Kerry hated a lot of things but most of all she hated young teachers – arrogant, irresponsible and idle, the lot of them.
This was a firmly-held view that was regularly aired throughout the unpleasant year a teacher from London (teacher A) spent as Kerry’s colleague.
She had been excited about Kerry’s arrival. In her three years of teaching, the department had always been chaotic, largely because it was overseen by a gentle mother hen who was as well-meaning as she was disorganised.
Pupils were given the wrong assessment questions, data was accidentally deleted and a cloud of panic permanently hung over the muddled, over-crowded office. So when the prospect of a new second-in-charge was presented, staff were optimistic. Would Kerry be the organised, inspirational leader they had been crying out for? No.
The doom set in quickly. Department meetings were transformed from lengthy sessions of tea, biscuits and chatter into bitter diatribes about poor practice. Challenges were brushed off with an unwavering egotism – the phrase “and how would you know?” was a favourite – while new ideas were simply squashed.
Their pitch for shared planning was dismissed as laziness. The behaviour issues staff raised were nothing more than signs of their inability to control a class. When one of Kerry’s essays was moved down a grade in moderation, she was so enraged that she stormed out and drove home. Staff quickly found the way to get through was to keep quiet and try not to cry. They often failed.
When teacher A was promoted to key stage four co-ordinator, things got nasty. Teacher A, would send schemes of work to the department and receive a response moments later insisting on some fatal, idiotic flaw. She would post long-term outlines only to receive a flat-out refusal to teach ‘Of Mice And Men.’ When she proposed switching exam boards, Kerry copied the entire management team into the email calling her “a cheat”.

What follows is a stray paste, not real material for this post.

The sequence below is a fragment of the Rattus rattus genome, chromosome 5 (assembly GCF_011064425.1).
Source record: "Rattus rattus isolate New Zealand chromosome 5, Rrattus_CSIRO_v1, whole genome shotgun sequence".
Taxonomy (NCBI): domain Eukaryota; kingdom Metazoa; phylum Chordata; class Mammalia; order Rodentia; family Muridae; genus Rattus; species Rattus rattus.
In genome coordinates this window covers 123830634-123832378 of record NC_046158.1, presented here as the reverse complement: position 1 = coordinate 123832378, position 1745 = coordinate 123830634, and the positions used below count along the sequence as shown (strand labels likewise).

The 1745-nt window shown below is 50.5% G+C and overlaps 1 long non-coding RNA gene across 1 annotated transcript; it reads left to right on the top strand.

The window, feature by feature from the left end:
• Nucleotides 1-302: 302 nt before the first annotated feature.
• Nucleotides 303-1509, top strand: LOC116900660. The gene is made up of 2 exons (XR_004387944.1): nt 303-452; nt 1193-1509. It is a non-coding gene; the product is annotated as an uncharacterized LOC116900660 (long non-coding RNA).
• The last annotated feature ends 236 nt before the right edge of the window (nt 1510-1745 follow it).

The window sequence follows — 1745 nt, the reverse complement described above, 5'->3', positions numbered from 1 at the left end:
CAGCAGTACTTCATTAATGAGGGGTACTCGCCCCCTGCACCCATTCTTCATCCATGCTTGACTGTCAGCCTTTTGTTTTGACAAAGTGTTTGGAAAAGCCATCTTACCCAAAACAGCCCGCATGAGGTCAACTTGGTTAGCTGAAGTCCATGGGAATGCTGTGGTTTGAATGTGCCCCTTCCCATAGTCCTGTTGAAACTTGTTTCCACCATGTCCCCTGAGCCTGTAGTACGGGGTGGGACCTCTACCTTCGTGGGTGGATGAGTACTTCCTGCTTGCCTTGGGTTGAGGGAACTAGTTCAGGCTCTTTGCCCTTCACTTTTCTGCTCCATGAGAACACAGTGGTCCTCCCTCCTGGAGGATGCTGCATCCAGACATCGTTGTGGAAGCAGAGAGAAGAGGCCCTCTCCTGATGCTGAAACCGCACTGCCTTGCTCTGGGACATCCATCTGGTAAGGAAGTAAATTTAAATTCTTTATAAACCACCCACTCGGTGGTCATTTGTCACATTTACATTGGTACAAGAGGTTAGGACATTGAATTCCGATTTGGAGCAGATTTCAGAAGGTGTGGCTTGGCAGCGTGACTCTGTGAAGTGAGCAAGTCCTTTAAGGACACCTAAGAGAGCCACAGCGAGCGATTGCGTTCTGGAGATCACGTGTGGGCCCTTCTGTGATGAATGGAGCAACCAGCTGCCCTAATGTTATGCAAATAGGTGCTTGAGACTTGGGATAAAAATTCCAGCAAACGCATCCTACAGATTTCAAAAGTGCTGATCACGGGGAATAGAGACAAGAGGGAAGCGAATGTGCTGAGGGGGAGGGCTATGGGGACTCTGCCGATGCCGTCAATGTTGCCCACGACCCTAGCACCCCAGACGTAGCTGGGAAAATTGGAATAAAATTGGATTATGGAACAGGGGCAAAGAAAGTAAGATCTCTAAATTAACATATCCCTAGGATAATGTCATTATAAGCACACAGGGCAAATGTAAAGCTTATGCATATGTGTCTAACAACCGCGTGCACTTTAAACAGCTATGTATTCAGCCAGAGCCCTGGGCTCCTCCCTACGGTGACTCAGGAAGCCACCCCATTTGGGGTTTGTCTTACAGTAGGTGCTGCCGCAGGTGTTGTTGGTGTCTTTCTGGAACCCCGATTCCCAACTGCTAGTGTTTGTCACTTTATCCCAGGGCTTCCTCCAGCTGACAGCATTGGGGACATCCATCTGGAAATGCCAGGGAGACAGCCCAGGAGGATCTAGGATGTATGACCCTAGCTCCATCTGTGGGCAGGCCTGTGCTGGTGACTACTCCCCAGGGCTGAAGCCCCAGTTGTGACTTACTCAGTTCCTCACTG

Kerry was pushing Teacher A, and she was stumbling. She started to doubt every decision she made. She had always been well organised, but she began triple checking the most minute of details with Kerry’s voice ringing in her mind. She would lay awake in bed with my heart racing because a meeting was scheduled for the next day.
Kerry would refuse to share a worksheet as it was her “intellectual property”. She would interrupt the headteacher during professional development sessions to point out spelling errors.
Things were becoming more and more difficult. On the advice of her union rep, she started to keep a diary of their interactions.
• May 2. Kerry told me to “read the f…… mark scheme”.
• May 21. Kerry said I was “disgusting” when I asked about payment for weekend revision classes.
• May 30. A year 10 pupil said Kerry had been telling her class that I don’t know what I’m doing.
Teacher A was assertive and assured in every other aspect of her life, and yet she allowed Kerry to kick the confidence right out of her.
Another (recently promoted) colleague was suffering the same treatment, so they took their concerns to the head of department. She shrugged them off with the phrase: “That’s just Kerry”. When they escalated the problem to management, they insisted the issue was our all-female department. The deputy head suggested employing a man to “sort you ladies out”.
So they took the only sensible option, and left. Six of their 10-person department resigned that year. A poor girl who’d been Kerry’s mentee had been told she’d failed an observation in front of her class. Another had ended up in tears when Kerry followed her, shouting, into the car park.
“As we vented, at long last, there was a sense that if we had come together before, organised ourselves better, we could have taken her on. But we were inexperienced, intimidated and, ultimately, drained from the day-to-day battles we had to fight
It’s tempting to try and salvage some great significance from the experience. I wish I could say Kerry taught me a useful lesson about myself or the profession, but all I limped away with was disbelief at how hostile a workplace can be. To anyone in the same position, I can only offer my version of the 3Rs – record it, report it, and if that doesn’t work, run.”
Taken from the Guardian, teacher network 16th November 2013
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